It's only about the psycho that carried out the act, they tell me. We can't know for sure what his political leanings are. We can't know for sure what the actual motivation was. This was more then likely a random act of violence that has no bearing on the country at large; to point out otherwise is nothing more then a cynical political ploy. But you know what? I can't take their advice this time.

Because it was the same thing they told me when Joseph Stack crashed his plane into a federal building in Texas after composing a screed against the government.

Because it was the same thing they told me when Jim Adkisson shot up the Knoxville Unitarian Church because of his "hatred of the liberal movement".

Because it was the same thing they told me when Scott Roeder shot Dr. George Tiller in the head after years of harassment egged on by those that called him a murderer of children.

Because it was the same thing they told me when Bryon Williams was caught on the way to shoot up the Tides foundation, which few had heard of until it was promoted by a pundit on Fox as being dangerous to America.

Because it was the same thing they told me when Tom Perriello's brother had the gas lines to his house cut after his address (assumed to be the congressman's) was posted on the local Tea Party website over anger regarding Health Care reform.

Because it was the same thing they told me when Richard Poplawski ambushed and fatally shot police officers because of the fear of an upcoming gun ban by the Obama adminstration.

Because it was the same thing told to me when they shot up and mailed fake anthrax to Congressman Raul Grijalva's headquarters, when Lauren Valle was curb stomped at a Rand Paul rally, when they were faxing pictures of nooses to Congressman James Clyburn, when they threw bricks through the windows of Congresswoman Louise Slaughter's headquarters and warned of waiting snipers.

And I'm sure it's the same thing they told Gabrielle Giffords when they vandalized her offices last March, or when she was included in Sarah Palin's "political crosshairs" map, or when her opponent Jesse Kelly encouraged supporters to come on down and shoot guns with him as part of a "get on target" event to "remove" Giffords from office.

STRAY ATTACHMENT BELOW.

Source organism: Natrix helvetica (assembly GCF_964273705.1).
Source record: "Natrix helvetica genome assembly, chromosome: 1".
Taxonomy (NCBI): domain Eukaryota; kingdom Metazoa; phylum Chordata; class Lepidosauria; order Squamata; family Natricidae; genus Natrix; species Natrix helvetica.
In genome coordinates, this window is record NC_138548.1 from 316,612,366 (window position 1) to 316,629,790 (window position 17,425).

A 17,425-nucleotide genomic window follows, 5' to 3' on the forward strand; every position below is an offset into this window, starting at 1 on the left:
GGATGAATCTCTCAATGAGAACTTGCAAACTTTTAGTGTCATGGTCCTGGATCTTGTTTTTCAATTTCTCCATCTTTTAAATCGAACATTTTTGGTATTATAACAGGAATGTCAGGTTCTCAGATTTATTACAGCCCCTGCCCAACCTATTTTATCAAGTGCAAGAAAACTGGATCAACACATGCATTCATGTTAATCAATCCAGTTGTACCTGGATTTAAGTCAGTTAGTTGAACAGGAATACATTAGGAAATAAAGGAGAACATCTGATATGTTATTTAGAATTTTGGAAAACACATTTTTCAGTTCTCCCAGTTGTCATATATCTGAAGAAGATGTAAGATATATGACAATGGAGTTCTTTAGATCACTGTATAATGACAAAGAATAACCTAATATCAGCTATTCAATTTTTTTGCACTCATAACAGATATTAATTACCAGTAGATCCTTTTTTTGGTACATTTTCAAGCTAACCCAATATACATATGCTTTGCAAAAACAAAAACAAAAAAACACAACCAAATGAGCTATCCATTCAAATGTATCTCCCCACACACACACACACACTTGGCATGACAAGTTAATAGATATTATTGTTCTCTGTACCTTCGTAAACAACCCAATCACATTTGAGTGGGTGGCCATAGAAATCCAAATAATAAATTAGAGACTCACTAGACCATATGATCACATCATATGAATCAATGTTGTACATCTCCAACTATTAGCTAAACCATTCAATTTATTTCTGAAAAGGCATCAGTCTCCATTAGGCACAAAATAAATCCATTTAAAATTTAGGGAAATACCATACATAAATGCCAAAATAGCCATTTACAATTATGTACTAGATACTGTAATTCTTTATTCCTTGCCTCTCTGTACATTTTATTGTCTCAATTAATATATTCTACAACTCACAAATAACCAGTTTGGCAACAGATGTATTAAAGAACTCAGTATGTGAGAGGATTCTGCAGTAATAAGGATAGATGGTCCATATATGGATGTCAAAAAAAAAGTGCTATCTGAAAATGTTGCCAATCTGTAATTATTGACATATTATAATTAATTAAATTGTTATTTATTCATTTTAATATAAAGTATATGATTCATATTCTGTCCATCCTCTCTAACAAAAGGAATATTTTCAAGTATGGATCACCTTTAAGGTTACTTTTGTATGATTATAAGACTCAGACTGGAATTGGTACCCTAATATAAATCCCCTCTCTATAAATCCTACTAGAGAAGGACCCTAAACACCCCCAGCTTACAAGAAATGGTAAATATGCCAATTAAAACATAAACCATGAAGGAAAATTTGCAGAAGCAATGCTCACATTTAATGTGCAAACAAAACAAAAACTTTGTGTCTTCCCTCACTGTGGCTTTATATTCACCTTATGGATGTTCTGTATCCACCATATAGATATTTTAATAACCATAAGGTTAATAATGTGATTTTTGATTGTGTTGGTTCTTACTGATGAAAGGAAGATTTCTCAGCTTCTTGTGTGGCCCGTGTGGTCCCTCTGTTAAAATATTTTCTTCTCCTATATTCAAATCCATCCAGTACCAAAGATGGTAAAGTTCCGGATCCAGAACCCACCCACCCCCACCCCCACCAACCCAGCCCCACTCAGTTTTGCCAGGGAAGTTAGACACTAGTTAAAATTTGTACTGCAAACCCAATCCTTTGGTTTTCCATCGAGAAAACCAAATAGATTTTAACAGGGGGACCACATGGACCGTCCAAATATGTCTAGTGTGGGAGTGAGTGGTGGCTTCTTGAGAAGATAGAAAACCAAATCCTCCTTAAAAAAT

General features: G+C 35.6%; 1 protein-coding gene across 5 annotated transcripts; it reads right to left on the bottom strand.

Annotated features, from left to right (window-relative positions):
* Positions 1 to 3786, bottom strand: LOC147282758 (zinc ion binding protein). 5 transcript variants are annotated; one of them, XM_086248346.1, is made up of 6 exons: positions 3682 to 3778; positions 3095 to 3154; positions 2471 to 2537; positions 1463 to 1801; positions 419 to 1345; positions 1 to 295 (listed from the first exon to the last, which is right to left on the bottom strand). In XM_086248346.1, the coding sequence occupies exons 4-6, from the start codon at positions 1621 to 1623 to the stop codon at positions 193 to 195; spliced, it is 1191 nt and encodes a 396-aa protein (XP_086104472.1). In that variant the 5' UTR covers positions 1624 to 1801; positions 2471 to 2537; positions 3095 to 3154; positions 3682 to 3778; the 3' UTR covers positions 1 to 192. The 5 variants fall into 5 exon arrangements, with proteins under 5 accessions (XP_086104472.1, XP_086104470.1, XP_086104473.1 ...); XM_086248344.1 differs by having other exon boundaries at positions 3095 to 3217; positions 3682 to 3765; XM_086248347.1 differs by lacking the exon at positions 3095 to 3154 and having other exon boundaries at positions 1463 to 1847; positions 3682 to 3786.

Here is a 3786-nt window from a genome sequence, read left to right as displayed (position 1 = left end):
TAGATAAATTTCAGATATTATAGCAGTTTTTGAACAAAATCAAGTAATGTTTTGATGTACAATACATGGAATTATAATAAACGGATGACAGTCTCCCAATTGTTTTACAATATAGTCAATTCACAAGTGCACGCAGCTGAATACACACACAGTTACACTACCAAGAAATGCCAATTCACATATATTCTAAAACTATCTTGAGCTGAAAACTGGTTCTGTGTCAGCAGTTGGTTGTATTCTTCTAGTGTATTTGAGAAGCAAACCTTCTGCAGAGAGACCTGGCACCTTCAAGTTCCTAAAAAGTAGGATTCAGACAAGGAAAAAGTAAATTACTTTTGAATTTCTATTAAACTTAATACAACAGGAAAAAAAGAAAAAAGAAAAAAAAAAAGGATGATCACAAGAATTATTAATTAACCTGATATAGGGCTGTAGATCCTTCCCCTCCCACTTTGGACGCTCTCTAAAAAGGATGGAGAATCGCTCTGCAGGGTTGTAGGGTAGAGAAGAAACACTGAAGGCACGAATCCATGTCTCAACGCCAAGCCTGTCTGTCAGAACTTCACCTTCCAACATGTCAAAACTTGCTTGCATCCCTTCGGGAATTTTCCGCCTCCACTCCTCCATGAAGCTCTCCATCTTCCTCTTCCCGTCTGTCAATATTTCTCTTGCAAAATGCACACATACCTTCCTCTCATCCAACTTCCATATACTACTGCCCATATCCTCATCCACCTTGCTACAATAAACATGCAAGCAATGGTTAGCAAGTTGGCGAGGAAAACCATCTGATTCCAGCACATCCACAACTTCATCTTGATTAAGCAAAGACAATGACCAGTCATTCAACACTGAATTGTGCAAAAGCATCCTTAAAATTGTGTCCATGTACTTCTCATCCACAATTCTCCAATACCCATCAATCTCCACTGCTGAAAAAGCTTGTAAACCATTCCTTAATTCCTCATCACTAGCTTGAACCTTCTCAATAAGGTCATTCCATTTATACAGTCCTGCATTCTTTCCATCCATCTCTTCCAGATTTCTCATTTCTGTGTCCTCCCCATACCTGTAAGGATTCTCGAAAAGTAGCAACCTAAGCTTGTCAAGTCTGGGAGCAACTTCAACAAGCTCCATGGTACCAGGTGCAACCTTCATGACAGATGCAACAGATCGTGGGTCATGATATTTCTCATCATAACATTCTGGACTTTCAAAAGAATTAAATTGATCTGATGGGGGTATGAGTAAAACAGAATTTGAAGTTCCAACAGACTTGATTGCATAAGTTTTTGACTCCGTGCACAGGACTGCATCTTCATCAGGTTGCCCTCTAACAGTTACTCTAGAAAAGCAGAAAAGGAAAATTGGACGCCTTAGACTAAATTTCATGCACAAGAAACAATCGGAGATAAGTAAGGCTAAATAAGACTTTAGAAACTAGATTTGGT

And all the after-the-fact pleas for prayers for victims, all the half-hearted suggestions to not partake in political violence after explaining (wink wink) how liberals are the number one threat to America, all the assurances that these are merely lone wolves and not part of some larger pattern do nothing to for the dead. Nothing. But perhaps a commitment to discontinuing the all out support for those that preach this type of rhetoric will allow these tragedies to be rarer in the future.

And I'm not talking about legal band-aids that merely hide and never address the actual undercurrent of these acts. The problem isn't that pundit X can say what he wants, the problem is that for some reason Republicans react as if it is right and true, and maybe we should give him a talk show or a book deal: Sure, he may go to far sometimes, but he agrees with me politically that Obama is trying to destroy America, and his extreme hostility is so understandable - he's just reflecting the legitimate anger the populace currently has. And we will tell you where to direct that understandable and legitimate hostility you carry around - it's them. The Democrats. The liberals. The gays. The Mexicans. The Muslims. The blacks. They are to blame for your lost job, your lost home, your economic uncertainty - it's their fault. Them.